Obituary: Woody

It is with great regret that we announce the passing of a long-time Mercian ally of the Society, who was present at our inaugural meeting in 1999, and who continued to support the Society until shortly before his death. The name on his birth certificate was Bruce Arthur Wood, but he was known to all simply as Woody. Below, a couple of the people who knew him best share their memories:

David robins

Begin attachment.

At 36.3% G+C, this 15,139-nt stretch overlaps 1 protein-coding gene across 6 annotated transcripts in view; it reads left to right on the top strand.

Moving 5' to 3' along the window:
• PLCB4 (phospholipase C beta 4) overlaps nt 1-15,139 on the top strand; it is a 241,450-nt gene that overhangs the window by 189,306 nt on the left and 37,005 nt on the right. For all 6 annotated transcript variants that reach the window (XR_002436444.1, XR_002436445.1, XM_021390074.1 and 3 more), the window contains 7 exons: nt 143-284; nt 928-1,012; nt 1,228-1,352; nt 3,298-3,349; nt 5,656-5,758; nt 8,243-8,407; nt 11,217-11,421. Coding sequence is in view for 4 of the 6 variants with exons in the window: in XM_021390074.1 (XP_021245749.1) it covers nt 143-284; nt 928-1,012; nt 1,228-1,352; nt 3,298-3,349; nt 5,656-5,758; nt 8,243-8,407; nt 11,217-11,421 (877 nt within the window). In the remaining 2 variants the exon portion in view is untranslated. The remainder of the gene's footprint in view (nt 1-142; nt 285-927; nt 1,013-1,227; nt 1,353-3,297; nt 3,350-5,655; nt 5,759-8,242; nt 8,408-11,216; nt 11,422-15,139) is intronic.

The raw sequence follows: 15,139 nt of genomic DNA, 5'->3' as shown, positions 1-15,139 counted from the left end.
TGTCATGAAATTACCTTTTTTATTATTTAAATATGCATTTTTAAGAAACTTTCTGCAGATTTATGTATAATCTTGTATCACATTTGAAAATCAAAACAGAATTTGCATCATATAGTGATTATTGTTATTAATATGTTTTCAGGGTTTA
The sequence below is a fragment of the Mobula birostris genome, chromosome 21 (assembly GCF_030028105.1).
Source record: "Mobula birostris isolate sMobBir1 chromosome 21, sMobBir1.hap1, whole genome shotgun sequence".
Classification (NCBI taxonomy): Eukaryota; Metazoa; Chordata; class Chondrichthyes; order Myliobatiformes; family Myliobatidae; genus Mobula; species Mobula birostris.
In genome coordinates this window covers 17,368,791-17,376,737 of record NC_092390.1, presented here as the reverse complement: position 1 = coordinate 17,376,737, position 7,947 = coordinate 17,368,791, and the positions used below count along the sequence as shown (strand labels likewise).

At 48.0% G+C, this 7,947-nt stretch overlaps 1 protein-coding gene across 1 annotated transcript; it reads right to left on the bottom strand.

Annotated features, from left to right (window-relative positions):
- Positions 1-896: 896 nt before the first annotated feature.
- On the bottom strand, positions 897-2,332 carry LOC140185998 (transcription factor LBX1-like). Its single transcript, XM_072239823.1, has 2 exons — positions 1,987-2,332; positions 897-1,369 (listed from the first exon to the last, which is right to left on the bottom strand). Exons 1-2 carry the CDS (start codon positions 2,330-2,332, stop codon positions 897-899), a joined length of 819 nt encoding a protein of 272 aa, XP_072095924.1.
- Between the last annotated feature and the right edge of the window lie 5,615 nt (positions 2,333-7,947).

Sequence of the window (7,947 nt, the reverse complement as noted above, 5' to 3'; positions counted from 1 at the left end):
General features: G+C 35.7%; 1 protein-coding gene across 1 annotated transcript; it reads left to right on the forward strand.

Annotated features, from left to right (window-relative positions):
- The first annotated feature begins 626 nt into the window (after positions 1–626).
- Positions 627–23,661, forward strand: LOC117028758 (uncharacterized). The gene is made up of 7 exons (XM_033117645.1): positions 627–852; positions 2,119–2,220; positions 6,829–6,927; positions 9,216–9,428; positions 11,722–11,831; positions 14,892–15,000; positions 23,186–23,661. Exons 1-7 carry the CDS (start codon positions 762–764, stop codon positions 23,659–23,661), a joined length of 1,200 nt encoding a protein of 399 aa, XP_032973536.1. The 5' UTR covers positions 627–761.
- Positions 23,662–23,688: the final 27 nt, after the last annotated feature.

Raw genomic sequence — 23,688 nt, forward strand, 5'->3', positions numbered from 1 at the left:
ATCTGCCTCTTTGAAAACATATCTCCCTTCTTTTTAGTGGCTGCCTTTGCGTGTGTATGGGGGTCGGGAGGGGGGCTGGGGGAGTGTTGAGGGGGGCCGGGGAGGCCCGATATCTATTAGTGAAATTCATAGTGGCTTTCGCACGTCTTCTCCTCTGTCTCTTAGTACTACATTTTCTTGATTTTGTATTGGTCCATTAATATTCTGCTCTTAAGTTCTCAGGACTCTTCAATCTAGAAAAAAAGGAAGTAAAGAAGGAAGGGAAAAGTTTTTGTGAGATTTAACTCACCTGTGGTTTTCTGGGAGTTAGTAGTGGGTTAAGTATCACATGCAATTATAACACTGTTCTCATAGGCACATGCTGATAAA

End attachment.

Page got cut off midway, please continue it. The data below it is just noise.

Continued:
Bruce Wood died on 15th June 2020 at the age of 84, though such was his energy that only those who knew him a long time would have thought him that old. Universally known as ‘Woody’ – I never discovered his first name while he was alive – he devoted himself to a long succession of radical movements, making a pivotal contribution to English regionalism along the way.By the time he came to regionalism in the late 1980s, Woody had already been involved in practically every dissident cause going. Radicalised as a squaddie with the British Army of the Rhine and in Ghana – where he was to become a blood brother in the Dagomba tribe – he had by the 1970s rejected mainstream politics as a dead end. His Labour mentors had let it be known that, if he kept to the party line, he could be a councillor or a magistrate in a few years. He decided that machine cynicism of that sort was not what worthwhile change was about. Having given up a job with the Central Electricity Generating Board, he became a community-based electrician in Leicester. With Mandy Taverner and Ray Trader he co-founded the Movement for Middle England in 1988. This later became Devolve! and inspired the formation of the Mercia Movement. Woody’s life in the alternative and co-operative world led him to an interest in the relationship between culture, communities and peoples, and the ecology within which they must exist. He came to view conventional green politics with suspicion as too anthropocentric. Aware of the legacy of personality cults, he fought egotism at every level. His methods ranged from using a lower-case ‘i’ when writing about himself to vehemently rejecting suggestions that he was leader of any initiative he undertook, always foregrounding the contributions of others. Although he took an interest in the Wessex Regionalists, electoral politics within the UK framework was not something for which Woody felt any enthusiasm. He was very pleased though to support Wessex Society and any activity in favour of English culture, notably Ða Engliscan Gesiðas (The English Companions). He often returned to the theme of the Norman Yoke as the origin of England’s social ills, though he took a pragmatic approach to how this realisation might be applied to modern circumstances. His inclusivity extended beyond England: Celtic nationalists,he argued, had lost their countries, and know that they lost; the English lost too, in 1066, but, encouraged to identify with the victors, they think they won. That self-image had to change if a world based on mutual respect was to be achieved.In recent years, it became obvious that he was short of time, devoting much of his remaining energy to setting his ideas down in a series of short books about the values needed in a less egotistical world. He became pessimistic about the chances of a developed civilisation surviving the challenges of the 21st century. In thinking about the ecological footprint everyone makes, he saw too much emphasis on reducing births: people living unreasonably long are also a burden on the planet. He looked forward to making his contribution to easing that burden, so our loss is one that, ever self-effacing, he would no doubt prefer to celebrate as a tiny gain for Gaia.